"Straight from the heart.....about the a heart surgeon"

Heart valve diseases and their treatments

There are 4 major heart valves - mitral, aortic, tricuspid and pulmonary.

Because of various ailments, these may narrow down (stenosis) or start leaking (regurgitation).

This can commonly lead to symptoms like breathlessness (dyspnea), fast or irregular heart beat (palpitation), dizziness, blackout, swelling of the feet and chest pain.

The exact diagnosis is done by echocardiography where a probe is move on the chest at various places and images of the heart from inside are displayed on a monitor. It is painless, quick and the gold standard in understanding everything about the heart valves.

Echocardiography may be done with a probe on the front of the chest (transthoracic echo - TTE) or with a probe passed from your mouth and into the stomach (transesophageal echo - TEE). Normally, a TTE is sufficient but at times a TEE may be needed.

The abnormal valve may be repaired (preferable, if possible) or replaced.

Repair is done with prosthetic rings, bands or special sutures. TEE guidance is used in the operating room to assess the quality and completeness of the repair. Main advantage is that blood thinners are either not needed or used for only three months after surgery.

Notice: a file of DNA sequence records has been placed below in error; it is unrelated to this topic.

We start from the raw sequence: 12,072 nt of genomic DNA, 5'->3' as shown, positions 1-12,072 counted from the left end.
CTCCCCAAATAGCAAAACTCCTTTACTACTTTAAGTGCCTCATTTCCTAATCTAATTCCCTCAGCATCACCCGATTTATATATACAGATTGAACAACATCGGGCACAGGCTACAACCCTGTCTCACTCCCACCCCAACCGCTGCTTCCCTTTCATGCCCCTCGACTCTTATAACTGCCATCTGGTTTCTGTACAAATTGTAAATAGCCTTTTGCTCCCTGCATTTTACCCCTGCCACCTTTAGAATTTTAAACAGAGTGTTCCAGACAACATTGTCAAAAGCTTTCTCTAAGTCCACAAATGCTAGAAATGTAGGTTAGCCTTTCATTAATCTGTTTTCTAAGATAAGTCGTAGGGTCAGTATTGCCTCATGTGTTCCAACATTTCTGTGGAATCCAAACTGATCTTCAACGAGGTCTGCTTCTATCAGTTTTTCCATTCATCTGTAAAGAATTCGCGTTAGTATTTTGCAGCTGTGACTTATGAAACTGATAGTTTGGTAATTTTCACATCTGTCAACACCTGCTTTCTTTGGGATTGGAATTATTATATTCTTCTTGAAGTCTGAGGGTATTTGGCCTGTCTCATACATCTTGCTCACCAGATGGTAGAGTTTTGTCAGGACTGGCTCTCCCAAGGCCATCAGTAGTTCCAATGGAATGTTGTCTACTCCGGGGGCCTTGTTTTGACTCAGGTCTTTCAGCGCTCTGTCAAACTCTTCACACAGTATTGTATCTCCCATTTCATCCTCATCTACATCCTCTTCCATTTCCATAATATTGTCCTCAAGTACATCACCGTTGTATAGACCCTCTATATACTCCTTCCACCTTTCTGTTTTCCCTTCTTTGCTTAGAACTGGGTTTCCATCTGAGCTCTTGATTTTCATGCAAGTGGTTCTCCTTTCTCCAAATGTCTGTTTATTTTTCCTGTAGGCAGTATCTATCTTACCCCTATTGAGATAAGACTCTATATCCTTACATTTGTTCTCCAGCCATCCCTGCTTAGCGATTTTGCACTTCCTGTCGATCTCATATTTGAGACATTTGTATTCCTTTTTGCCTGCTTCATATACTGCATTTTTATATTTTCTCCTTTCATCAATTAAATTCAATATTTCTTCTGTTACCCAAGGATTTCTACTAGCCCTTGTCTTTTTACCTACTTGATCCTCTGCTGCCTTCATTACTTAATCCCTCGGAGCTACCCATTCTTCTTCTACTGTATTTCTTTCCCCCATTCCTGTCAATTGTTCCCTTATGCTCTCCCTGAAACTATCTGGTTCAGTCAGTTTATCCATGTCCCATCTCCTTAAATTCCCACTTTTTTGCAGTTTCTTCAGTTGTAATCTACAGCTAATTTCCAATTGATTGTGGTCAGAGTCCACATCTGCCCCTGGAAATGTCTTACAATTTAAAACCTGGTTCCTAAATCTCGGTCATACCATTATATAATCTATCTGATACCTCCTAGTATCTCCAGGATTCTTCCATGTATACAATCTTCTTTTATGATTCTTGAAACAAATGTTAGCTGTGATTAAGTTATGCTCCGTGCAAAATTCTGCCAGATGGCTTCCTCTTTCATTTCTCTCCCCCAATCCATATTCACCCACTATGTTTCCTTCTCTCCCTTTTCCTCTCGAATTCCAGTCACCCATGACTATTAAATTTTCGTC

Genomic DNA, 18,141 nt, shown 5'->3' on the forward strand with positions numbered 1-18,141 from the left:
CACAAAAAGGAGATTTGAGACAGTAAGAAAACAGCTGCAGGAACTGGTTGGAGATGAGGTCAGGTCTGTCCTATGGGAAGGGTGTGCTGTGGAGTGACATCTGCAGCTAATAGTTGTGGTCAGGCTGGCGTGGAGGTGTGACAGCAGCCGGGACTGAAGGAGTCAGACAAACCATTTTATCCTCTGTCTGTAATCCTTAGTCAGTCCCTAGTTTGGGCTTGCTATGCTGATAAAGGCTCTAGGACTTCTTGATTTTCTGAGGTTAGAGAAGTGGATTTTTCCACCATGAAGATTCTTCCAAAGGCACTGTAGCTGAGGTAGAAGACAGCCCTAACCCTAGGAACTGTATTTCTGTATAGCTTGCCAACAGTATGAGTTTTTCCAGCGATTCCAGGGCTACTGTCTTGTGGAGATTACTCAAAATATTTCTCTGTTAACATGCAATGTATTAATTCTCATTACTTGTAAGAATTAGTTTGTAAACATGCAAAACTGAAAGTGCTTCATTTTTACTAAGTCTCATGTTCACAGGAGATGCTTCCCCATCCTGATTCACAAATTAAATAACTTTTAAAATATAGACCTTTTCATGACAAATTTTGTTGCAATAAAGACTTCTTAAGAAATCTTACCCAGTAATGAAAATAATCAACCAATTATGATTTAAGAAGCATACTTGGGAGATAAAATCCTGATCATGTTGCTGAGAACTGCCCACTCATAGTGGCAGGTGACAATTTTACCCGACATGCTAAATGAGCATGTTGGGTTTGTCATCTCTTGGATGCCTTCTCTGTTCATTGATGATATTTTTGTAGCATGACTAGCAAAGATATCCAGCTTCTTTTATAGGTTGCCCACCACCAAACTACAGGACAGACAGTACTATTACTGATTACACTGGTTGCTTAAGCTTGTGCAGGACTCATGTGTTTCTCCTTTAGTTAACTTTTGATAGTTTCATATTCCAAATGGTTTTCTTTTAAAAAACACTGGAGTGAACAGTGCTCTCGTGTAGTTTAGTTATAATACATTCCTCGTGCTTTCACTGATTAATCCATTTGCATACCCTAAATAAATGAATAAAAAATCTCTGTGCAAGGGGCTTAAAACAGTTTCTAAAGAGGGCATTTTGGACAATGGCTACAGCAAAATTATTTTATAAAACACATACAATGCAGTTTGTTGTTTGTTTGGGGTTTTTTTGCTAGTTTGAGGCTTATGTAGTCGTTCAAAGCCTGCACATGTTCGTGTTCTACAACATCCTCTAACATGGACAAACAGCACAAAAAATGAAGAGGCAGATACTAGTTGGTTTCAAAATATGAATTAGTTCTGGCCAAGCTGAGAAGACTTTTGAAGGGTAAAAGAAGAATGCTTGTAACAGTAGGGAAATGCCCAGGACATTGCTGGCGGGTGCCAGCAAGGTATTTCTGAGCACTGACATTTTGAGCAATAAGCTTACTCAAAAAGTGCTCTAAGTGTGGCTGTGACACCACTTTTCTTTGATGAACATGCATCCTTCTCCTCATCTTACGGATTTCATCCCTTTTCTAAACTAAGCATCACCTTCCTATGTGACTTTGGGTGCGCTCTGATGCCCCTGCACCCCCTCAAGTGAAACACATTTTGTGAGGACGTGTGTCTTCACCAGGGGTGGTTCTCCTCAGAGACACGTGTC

Replacement is usually done with mechanical or tissue valves.

Mechanical valves need blood thinners (anticoagulants) to be taken life long after surgery. Usually used in patients less than 55 years of age. It is important to ensure that there are no bleeding tendencies in the patient before a mechanical valve is used. With proper dosing of the anticoagulant (as per a test called INR, done monthly in a good laboratory) and antibiotic use during infections anywhere in the body, an excellent long term result is possible.

Tissue valves need anticoagulation for only three months after surgery, unless there are any complicating issues. But, these typically last for 10 - 15 years maximum in most cases and need to be replaced thereafter. Thus, these are usually used in elderly patients.

Rarely, the patient's own valve may be used (pulmonary into aortic position - Ross procedure) to avoid anticoagulation and have a good long term benefit.

A newly introduced procedure called TAVR is available of recent. Here a valve replacement is done through the groin by using a guidewire with a folded valve which is opened up in the correct position in the heart. Avoids major surgery and currently being used in India, in cases with a high risk for regular open heart surgery.  It is a much more expensive option.



Valves, rings and grafts